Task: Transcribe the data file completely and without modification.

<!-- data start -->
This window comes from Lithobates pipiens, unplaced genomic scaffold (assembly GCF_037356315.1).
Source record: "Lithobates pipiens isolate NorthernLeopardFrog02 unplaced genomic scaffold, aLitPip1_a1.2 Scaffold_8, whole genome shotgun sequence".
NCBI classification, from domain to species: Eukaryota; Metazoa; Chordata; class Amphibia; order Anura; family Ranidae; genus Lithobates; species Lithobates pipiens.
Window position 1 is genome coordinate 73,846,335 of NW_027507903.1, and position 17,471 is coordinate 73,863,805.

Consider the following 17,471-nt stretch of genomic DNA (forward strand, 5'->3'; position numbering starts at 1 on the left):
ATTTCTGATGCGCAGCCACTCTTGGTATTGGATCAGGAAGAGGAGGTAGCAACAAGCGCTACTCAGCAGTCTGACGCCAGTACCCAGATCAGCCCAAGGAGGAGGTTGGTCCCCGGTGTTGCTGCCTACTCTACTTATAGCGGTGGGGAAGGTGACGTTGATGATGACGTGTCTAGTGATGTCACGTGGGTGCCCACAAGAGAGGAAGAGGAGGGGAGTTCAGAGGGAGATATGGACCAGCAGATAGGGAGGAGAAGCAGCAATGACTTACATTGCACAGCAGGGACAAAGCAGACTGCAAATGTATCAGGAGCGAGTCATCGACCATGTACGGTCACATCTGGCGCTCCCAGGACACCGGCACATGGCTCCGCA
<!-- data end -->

This window comes from Lithobates pipiens, unplaced genomic scaffold (assembly GCF_037356315.1).
Source record: "Lithobates pipiens isolate NorthernLeopardFrog02 unplaced genomic scaffold, aLitPip1_a1.2 Scaffold_8, whole genome shotgun sequence".
NCBI classification, from domain to species: Eukaryota; Metazoa; Chordata; class Amphibia; order Anura; family Ranidae; genus Lithobates; species Lithobates pipiens.
Window position 1 is genome coordinate 73,846,335 of NW_027507903.1, and position 17,471 is coordinate 73,863,805.

Consider the following 17,471-nt stretch of genomic DNA (forward strand, 5'->3'; position numbering starts at 1 on the left):
ATTTCTGATGCGCAGCCACTCTTGGTATTGGATCAGGAAGAGGAGGTAGCAACAAGCGCTACTCAGCAGTCTGACGCCAGTACCCAGATCAGCCCAAGGAGGAGGTTGGTCCCCGGTGTTGCTGCCTACTCTACTTATAGCGGTGGGGAAGGTGACGTTGATGATGACGTGTCTAGTGATGTCACGTGGGTGCCCACAAGAGAGGAAGAGGAGGGGAGTTCAGAGGGAGATATGGACCAGCAGATAGGGAGGAGAAGCAGCAATGACTTACATTGCACAGCAGGGACAAAGCAGACTGCAAATGTATCAGGAGCGAGTCATCGACCATGTACGGTCACATCTGGCGCTCCCAGGACACCGGCACATGGCTCCGCA